And it's STILL going on today, just on a much greater and more sophisticated scale.

Anyway, whether she was driving a Cadillac or a Lexis is immaterial.

deestafford 03/10/13 - 11:47 pm

The buying of airplanes you so often decry is in a little document called the Constitution under the heading of "provide for the common defense."
No where in that document does it talk about doling out welfare...and don't try to trot out the "promote the general welfare" clause as justification because that "welfare" is not the same meaning as the term "welfare" is used today. The way to provide for the needs of the poor is stop all federal welfare. Visualize concentric circles with the poor individual at the center of the circles. The first ring outward is the family. The second is the church. The third is the neighborhood. The fourth is the city. The last ring is the state. The individual goes to each ring for assistance and does not go to the next unless the previous one has exhausted its resources. One thing this does is causes the "poor" to go face-to-face with their benefactor and as such will feel a pang of conscience for having to ask for help and will be motivated to improve their station in life. Those who cannot improve their status because of mental or physical defects will continue to receive aid. Those that are just plain sorry and try to be moochers will be cut off and required to fend for themselves. Charity begins at home and works outward.
The question comes up as to "what about the 'children'?" If people have children and can't afford to take care of them properly, they go to an orphanage. There have been some stellar adults who were children raised in orphanages. There would be no welfare checks given because someone has children.
Is this cruel? Maybe. But it worked well in the past before we had so many people sucking at the teat of the government. What is more cruel is for someone (the government) to hold a gun to the head of producers and force them to give money to moochers.

specsta 03/11/13 - 01:59 am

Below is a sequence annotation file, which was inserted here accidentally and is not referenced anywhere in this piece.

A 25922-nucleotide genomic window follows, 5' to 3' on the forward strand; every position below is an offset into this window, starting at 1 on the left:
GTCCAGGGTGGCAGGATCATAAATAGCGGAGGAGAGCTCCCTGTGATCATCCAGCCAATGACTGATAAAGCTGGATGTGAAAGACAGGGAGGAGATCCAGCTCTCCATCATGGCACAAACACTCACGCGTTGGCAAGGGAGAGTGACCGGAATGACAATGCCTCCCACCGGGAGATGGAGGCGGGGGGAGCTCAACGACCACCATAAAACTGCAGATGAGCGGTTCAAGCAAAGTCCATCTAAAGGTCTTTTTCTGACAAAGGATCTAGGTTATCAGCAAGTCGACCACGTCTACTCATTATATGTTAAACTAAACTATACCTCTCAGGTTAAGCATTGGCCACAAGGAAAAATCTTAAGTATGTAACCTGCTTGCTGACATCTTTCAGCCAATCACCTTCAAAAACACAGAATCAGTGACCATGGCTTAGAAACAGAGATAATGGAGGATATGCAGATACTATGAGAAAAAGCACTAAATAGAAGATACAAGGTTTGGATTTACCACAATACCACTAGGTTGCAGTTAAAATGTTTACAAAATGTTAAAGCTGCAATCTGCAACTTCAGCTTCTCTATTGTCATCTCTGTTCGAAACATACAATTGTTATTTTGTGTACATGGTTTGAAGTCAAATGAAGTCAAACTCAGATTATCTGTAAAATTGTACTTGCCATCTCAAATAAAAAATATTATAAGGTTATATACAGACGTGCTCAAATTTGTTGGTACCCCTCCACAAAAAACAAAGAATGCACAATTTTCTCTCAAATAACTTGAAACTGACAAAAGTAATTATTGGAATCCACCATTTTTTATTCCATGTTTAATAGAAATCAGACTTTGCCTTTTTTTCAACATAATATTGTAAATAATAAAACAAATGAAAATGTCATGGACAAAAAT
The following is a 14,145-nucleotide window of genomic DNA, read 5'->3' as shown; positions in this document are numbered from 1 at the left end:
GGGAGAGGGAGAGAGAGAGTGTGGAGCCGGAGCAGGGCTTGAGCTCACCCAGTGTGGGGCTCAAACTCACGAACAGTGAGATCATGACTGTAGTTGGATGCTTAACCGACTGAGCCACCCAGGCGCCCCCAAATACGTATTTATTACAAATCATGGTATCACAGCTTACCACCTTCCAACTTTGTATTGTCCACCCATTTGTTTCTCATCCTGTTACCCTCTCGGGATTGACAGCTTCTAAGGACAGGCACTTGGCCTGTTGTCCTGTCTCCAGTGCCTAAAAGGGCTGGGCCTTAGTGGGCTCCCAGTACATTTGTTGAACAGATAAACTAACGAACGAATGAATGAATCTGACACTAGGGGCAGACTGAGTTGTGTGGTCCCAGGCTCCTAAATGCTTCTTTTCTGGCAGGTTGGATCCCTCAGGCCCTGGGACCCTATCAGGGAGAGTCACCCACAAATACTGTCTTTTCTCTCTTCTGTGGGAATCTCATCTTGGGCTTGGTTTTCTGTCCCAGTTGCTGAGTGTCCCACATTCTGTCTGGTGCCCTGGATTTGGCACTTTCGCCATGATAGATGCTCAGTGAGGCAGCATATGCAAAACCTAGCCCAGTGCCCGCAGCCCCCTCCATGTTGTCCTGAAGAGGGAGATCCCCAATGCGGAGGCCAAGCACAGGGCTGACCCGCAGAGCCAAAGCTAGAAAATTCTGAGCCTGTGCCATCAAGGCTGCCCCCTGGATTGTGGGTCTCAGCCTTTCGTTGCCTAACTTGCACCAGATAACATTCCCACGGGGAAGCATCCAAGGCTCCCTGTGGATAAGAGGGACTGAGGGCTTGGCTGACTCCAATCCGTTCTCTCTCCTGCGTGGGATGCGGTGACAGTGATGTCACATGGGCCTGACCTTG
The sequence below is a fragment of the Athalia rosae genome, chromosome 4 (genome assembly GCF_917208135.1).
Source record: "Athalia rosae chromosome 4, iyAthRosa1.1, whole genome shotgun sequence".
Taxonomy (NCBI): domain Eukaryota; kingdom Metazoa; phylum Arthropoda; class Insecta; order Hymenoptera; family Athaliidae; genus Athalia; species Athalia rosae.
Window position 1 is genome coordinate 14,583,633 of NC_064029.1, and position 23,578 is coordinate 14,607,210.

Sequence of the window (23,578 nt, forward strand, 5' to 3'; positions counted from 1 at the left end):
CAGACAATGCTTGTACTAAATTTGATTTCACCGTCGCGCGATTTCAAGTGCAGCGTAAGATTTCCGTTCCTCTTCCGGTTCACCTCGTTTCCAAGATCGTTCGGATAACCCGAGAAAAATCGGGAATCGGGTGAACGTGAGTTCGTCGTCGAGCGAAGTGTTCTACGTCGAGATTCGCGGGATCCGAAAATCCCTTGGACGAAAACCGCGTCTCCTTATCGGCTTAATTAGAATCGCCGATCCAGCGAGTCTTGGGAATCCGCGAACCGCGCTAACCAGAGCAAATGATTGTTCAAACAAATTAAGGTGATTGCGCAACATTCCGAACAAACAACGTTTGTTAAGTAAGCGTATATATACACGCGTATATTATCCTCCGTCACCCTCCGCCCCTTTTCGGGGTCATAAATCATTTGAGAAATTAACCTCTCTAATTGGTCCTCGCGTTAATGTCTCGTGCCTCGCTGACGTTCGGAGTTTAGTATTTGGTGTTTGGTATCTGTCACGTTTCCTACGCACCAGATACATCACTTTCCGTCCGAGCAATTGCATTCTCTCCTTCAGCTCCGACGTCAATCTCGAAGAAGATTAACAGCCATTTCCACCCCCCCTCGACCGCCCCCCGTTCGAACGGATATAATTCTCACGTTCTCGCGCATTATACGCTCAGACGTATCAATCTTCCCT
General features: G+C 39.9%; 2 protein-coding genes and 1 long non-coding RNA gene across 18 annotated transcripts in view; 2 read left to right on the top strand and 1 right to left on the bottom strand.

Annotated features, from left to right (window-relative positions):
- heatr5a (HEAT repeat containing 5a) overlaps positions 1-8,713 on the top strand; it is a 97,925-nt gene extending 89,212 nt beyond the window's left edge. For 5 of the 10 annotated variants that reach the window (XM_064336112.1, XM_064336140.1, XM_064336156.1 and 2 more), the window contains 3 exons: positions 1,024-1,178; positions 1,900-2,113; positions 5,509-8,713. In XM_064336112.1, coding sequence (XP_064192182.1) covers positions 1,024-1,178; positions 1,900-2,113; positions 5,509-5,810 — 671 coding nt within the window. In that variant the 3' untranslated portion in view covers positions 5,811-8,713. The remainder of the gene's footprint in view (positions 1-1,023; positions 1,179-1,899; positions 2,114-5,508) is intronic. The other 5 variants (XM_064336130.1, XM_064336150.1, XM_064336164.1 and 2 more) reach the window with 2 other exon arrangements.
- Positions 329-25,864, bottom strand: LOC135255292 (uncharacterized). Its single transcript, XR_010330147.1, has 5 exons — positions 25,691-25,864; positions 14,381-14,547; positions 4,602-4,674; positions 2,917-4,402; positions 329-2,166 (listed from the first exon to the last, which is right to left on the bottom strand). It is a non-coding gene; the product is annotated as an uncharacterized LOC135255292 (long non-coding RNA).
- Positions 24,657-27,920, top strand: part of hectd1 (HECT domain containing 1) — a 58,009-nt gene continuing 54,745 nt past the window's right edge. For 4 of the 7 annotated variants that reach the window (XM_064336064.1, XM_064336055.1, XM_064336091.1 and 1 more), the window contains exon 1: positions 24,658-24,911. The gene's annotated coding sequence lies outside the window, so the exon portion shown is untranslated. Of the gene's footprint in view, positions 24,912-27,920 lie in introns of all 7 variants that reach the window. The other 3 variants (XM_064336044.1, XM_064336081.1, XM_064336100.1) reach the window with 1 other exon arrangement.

deestafford wrote: "One thing this does is causes the "poor" to go face-to-face with their benefactor and as such will feel a pang of conscience for having to ask for help and will be motivated to improve their station in life"

This is the problem right here. This society has vilified the poor so much that there are some folks who are afraid to seek help, because of the snotty attitudes of "benefactors" and judgmental people. "Why don't you get a job? Why don't you go back to school? Why don't you stop mooching off of my tax dollars?" goes the Pharisee who turns up their nose at the needy.

Folks who have never suffered do not realize the loss of self-worth and respect that one undergoes when help is needed. They do not understand the invasion of privacy, the endless red tape of bureaucracy, the shame that is felt because help is needed. Folks who have always had good jobs, have a solid university education, have a trust fund, or have a Daddy or a Momma who will leave them an inheritance - don't have a clue.

There should be no shame in asking for help. Nor should anyone exalt themselves to think they have the right to judge someone who is poor and in need.

Motivation? What about the psychological toll of having society tell you that you are good-for-nothing, that you are a drain on society, that you are lazy, that something must be wrong with you - because you asked for help.

What does it say to our young men and women that there is always free room and board for you at the jail or prison, but there is no money available to educate you in the university classroom?

There is something fundamentally wrong here. The selfishness and greed that consumes many citizens, who think that something is being taken from them if help is offered to the less fortunate, is appalling.

Young Fred
Young Fred 03/11/13 - 09:21 am
specsta, You just don’t “get


You just don’t “get it” do you?

Nobody hates the poor, or wishes them dead. Do you actually believe that?

Most don’t mind helping the truly needy. Do you actually believe otherwise?

People that really care abhor creating dependency. This is why those people abhor our current system; that is exactly how our system is designed. Why you my ask? Without creating an ever larger dependent class, government won’t continue to expand, and certain politicians will not expand their power.

You rail against corporate powers, I invite you study the history of some the most notorious statist governments in our history. You’ll find a very cozy relationship between the government and captains of industry. These governments gained power by fooling people into believing they would right past injustices, all the while gaining more power while the people steadily became poorer.

Sound familiar?

deestafford made an excellent point.

specsta, You think there should be no shame in asking for help? You don’t realize, or won’t admit shame can be a positive motivating factor. You also fail to realize when you do away with shame; pride in oneself becomes a casualty.

This attempt to “do away with shame” is not limited to the poor in our society, but has been targeted to society as a whole. As a result, pride in oneself has become an ever shrinking commodity. Simply observing how so many treat themselves and others will verify what I say to be true.

What is appalling is that so many gullible people actively support policies that don’t simply help those that are truly in need, but in many cases perpetrate poverty.